Praxis of Reproducible Computational and Data Science
Among the top challenges of reproducible research are: (1) creation, curation, usage and publication of research software and data; (2) acceptance, adoption and standardization of open-science practices; (3) misalignment with academic incentive structures and institutional processes for career progression. I will address only the first two, proposing a praxis of reproducible computational and data science. It rests on a core set of standards, technologies and preferred tools-of-the-trade that, combined, form the basic curriculum of reproducible research. The talk aims to be practical, including concrete examples of how we work, what tools we use, and what norms we have adopted. Our lab practices are deeply rooted in the open-source software development model, and the open-science movement. Our essential tools are git for version control, GitHub for sharing and collaboration, Zenodo for archiving, the Journal of Open Source Software (JOSS) for publishing, and Jupyter for documenting research and teaching. These are augmented by more specialized tools like containers and cloud computing. The praxis is becoming standard now—what rests is adapting our culture, education, and institutions
Lorena A. Barba is an associate professor of mechanical and aerospace engineering at the George Washington University in Washington, DC. She holds a PhD in aeronautics from the California Institute of Technology and BSc/PEng degrees in mechanical engineering from Universidad Técnica Federico Santa María, Chile. Her research includes computational fluid dynamics, high-performance computing, computational biophysics, and animal flight.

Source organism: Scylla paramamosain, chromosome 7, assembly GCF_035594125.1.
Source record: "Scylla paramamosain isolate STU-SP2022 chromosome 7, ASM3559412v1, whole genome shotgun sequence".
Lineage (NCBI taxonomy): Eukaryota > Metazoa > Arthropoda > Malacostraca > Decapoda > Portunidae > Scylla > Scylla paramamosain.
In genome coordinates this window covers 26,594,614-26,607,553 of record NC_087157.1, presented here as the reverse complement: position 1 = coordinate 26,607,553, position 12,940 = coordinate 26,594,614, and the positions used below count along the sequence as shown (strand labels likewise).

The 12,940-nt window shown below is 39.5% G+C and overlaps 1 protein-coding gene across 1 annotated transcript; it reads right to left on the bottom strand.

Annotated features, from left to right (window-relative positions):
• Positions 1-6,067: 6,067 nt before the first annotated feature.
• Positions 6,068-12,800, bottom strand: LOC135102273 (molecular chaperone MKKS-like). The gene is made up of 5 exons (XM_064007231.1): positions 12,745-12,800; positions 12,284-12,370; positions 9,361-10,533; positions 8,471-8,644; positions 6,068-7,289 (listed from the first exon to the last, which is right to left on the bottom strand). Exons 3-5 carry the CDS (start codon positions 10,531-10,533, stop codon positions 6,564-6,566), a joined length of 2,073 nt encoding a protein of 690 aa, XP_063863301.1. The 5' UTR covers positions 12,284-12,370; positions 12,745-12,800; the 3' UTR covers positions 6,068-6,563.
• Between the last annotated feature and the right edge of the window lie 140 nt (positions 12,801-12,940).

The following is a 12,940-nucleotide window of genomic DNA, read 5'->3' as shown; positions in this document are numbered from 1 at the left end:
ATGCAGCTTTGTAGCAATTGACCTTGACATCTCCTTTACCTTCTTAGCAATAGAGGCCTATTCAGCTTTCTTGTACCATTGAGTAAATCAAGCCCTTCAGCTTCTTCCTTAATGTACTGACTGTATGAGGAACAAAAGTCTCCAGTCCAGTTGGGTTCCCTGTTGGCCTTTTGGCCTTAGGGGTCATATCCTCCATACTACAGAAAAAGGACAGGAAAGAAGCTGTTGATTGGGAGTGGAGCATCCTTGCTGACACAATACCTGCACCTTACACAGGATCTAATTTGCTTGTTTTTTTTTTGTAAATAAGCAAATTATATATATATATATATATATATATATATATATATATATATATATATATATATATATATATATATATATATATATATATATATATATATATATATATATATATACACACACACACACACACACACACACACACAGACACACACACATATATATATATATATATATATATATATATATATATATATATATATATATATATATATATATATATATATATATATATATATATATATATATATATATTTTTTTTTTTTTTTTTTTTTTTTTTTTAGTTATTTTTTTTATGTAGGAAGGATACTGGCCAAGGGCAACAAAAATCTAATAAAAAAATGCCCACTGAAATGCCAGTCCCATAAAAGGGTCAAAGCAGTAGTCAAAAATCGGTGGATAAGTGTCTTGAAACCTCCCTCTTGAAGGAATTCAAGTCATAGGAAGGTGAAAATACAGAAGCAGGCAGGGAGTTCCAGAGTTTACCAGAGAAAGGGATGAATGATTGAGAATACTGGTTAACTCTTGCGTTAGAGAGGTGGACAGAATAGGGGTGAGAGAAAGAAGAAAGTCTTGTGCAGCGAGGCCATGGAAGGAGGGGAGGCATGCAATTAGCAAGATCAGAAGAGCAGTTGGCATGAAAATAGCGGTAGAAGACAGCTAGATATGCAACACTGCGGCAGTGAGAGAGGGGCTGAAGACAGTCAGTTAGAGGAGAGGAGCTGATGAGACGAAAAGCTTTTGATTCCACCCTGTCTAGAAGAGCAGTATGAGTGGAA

An international leader in computational science and engineering, she is also a long-standing advocate of open source software for science and education, and she is well known for her courses and open educational resources. She was a recipient of the 2016 Leamer-Rosenthal Award for Open Social Sciences, and in 2017, was nominated and received an honorable mention in the Open Education Awards for Excellence of the Open Education Consortium.
Prof. Barba received the NSF Faculty Early CAREER award (2012), was named CUDA Fellow by NVIDIA Corp. (2012), is an awardee of the UK Engineering and Physical Sciences Research Council (EPSRC) First Grant program (2007), is an Amelia Earhart Fellow of the Zonta Foundation (1999) and a leader in computational science and engineering internationally. She is a member of the Board of Directors for the NumFOCUS non-profit, and a member of the editorial board for IEEE/AIP Computing in Science and Engineering, The Journal of Open Source Software, and The ReScience Journal.